Do you see this as a new type of folklore now? Does it differ from similar stories in the past?
No. The format may affect the content a little bit, but any kind of urban legends that permeate a culture are going to sort of reflect the fears and collective nightmares of that culture, and so creepypastas tend to have themes of technology because they’re internet-based. But they function in the same way that urban legends did when Candyman came out. They purport to be real. … They’re the alligators in the sewer as well as being a kind of stealth literature.
What do you think it is about the internet that attracts these types of stories?
The internet is, when you think about it, it’s a sinister place. There’s a freedom in that, but there’s an inherent threat to it. You don’t know who you’re interacting with, you lose your identity, and to me, there’s a sense of a great threat under the surface. Maybe that’s because I’m a paranoid or pessimistic person sometimes, but I find the internet is ultimately a sinister force. I am not an internet optimist, and interestingly, most creepypastas, to me, have this defining element of a larger sense of dread, the best creepypastas. There’s a sense of something out there in the world, a great mythology that you can’t fully see or comprehend, and you are a small part of this larger, fundamentally terrifying, story.
When we adapt creepypastas for the show, obviously we’re trying to build on the foundation of the stories, because they’re very short, usually. That’s certainly the case with Candle Cove. No-End House is a little longer, but it’s still pretty compact. We’re building new stuff, but the thing that I really try to preserve is the sense of greater dread in the world, a pervasive sense of menace.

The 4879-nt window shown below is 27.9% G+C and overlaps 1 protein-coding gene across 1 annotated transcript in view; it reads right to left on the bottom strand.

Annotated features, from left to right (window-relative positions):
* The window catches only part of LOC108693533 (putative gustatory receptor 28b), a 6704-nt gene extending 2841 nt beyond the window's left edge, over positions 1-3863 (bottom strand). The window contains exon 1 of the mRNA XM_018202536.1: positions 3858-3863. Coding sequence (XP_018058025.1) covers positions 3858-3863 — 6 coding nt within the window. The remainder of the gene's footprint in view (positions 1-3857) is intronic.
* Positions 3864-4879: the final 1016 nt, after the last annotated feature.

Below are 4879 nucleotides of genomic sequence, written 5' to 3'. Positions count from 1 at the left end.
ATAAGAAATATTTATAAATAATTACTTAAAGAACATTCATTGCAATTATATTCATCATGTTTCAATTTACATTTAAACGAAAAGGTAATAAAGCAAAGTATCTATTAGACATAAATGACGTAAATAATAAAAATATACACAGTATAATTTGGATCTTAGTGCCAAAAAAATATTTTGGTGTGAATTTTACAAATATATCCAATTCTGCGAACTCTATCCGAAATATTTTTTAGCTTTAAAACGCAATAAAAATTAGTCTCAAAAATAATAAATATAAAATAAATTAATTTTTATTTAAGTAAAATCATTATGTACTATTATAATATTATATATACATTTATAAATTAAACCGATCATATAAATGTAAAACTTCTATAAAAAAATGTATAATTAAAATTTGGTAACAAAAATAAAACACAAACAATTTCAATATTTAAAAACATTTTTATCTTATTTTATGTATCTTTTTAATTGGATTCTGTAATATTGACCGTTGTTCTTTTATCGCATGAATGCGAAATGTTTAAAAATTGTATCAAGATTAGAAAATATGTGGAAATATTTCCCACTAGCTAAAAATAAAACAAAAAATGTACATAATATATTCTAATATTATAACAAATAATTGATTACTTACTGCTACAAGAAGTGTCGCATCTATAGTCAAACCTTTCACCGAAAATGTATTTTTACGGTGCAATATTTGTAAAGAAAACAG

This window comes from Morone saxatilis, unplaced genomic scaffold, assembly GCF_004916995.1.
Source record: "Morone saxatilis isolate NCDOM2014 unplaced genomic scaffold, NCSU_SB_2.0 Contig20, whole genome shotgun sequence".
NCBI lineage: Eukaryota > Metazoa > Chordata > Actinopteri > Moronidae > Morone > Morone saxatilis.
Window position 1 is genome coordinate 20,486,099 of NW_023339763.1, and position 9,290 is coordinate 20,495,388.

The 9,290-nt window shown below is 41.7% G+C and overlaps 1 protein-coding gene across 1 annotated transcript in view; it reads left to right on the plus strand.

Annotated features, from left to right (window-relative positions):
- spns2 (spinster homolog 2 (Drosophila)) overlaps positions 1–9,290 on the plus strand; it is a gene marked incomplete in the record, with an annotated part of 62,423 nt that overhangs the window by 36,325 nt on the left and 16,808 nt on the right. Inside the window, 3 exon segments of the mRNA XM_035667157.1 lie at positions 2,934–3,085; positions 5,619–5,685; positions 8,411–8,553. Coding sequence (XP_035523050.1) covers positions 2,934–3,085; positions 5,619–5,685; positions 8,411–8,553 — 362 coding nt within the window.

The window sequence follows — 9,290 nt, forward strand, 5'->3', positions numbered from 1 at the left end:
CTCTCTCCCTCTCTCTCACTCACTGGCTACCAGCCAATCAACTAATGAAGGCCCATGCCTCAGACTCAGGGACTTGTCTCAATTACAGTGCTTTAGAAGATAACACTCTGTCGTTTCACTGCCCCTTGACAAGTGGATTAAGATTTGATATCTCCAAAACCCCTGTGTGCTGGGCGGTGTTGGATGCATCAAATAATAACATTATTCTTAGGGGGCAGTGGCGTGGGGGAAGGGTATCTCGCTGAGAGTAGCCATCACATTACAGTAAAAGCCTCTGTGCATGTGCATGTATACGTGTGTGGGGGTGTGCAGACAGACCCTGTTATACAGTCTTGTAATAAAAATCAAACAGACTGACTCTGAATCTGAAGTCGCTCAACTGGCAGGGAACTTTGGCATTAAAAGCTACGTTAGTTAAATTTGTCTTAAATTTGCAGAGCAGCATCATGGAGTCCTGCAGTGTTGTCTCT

Is horror the best genre for figuring out how we feel about technology?
Yeah, absolutely. Horror reflects cultural nightmares. You go back to Night of the Living Dead, which is, to me, the greatest allegorical horror film ever made. It’s a microcosm of American society beset by a larger menace … and they tear each other apart. The best modern horror films tend to deal with modern cultural fears, and that’s why I think, actually, The Ring is the perfect example of that. But I think creepypasta as a genre reflects that universal fascination and discomfort with technology. That’s why Candle Cove is such a great exemplar of what creepypasta is and can do.
Was nostalgia and older technology something you wanted to focus on when you adapted Candle Cove?
Yeah. It’s such a familiar experience, I think, to our generation, the generation that grew up watching TV. The last generation before the internet took over our lives. I think I’m almost the last age that you could be before that happened. I was in college when I got my first cellphone. I got my first smartphone a couple years out of college. As a child, I wasn’t constantly plugged in, so there was a freshness to the content that I did get. People back before photography was invented, they saw paintings like, “Wow, that’s remarkable. That’s special, a reproduction of something.” Now it means nothing. Sorry, I digress.
The way we went about it [in Candle Cove] is we watched a ton of really creepy old children’s TV shows, whether on YouTube or other places that we were able to find them. Peppermint Park, for example. You watch enough of them that you start to get a little discomfited, because who was making this stuff? Were they miserable, deranged people? Who in their right mind could think that this was delightful to a kid? Then we did our best to re-create that in doing the actual Candle Cove puppet show, and we shot that on the video cameras of the era, and did it analog. We decided to create something that might plausibly have actually been a children’s TV show.